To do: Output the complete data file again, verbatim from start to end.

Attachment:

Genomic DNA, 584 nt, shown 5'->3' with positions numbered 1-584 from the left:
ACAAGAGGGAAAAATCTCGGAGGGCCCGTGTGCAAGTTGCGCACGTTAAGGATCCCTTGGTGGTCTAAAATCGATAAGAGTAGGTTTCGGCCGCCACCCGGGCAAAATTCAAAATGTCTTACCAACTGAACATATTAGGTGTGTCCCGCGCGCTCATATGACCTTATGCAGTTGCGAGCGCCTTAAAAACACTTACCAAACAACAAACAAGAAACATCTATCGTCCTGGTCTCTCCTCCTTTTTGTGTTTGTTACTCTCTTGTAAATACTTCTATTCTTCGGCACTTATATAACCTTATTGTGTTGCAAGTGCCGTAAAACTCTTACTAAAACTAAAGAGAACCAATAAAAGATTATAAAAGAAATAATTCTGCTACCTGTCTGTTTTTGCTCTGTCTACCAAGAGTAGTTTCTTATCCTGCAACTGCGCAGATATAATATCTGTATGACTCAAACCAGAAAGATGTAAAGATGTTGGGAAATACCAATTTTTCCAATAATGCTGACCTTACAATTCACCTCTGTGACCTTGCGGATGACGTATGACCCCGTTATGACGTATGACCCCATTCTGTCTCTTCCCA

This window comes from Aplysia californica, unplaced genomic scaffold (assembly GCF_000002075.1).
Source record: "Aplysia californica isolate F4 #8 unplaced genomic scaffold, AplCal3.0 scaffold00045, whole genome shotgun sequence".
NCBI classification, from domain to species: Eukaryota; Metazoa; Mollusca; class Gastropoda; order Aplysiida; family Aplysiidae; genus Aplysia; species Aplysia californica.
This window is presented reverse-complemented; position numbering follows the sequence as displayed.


Genomic DNA, 584 nt, shown 5'->3' with positions numbered 1-584 from the left:
ACAAGAGGGAAAAATCTCGGAGGGCCCGTGTGCAAGTTGCGCACGTTAAGGATCCCTTGGTGGTCTAAAATCGATAAGAGTAGGTTTCGGCCGCCACCCGGGCAAAATTCAAAATGTCTTACCAACTGAACATATTAGGTGTGTCCCGCGCGCTCATATGACCTTATGCAGTTGCGAGCGCCTTAAAAACACTTACCAAACAACAAACAAGAAACATCTATCGTCCTGGTCTCTCCTCCTTTTTGTGTTTGTTACTCTCTTGTAAATACTTCTATTCTTCGGCACTTATATAACCTTATTGTGTTGCAAGTGCCGTAAAACTCTTACTAAAACTAAAGAGAACCAATAAAAGATTATAAAAGAAATAATTCTGCTACCTGTCTGTTTTTGCTCTGTCTACCAAGAGTAGTTTCTTATCCTGCAACTGCGCAGATATAATATCTGTATGACTCAAACCAGAAAGATGTAAAGATGTTGGGAAATACCAATTTTTCCAATAATGCTGACCTTACAATTCACCTCTGTGACCTTGCGGATGACGTATGACCCCGTTATGACGTATGACCCCATTCTGTCTCTTCCCA

This window comes from Aplysia californica, unplaced genomic scaffold (assembly GCF_000002075.1).
Source record: "Aplysia californica isolate F4 #8 unplaced genomic scaffold, AplCal3.0 scaffold00045, whole genome shotgun sequence".
NCBI classification, from domain to species: Eukaryota; Metazoa; Mollusca; class Gastropoda; order Aplysiida; family Aplysiidae; genus Aplysia; species Aplysia californica.
This window is presented reverse-complemented; position numbering follows the sequence as displayed.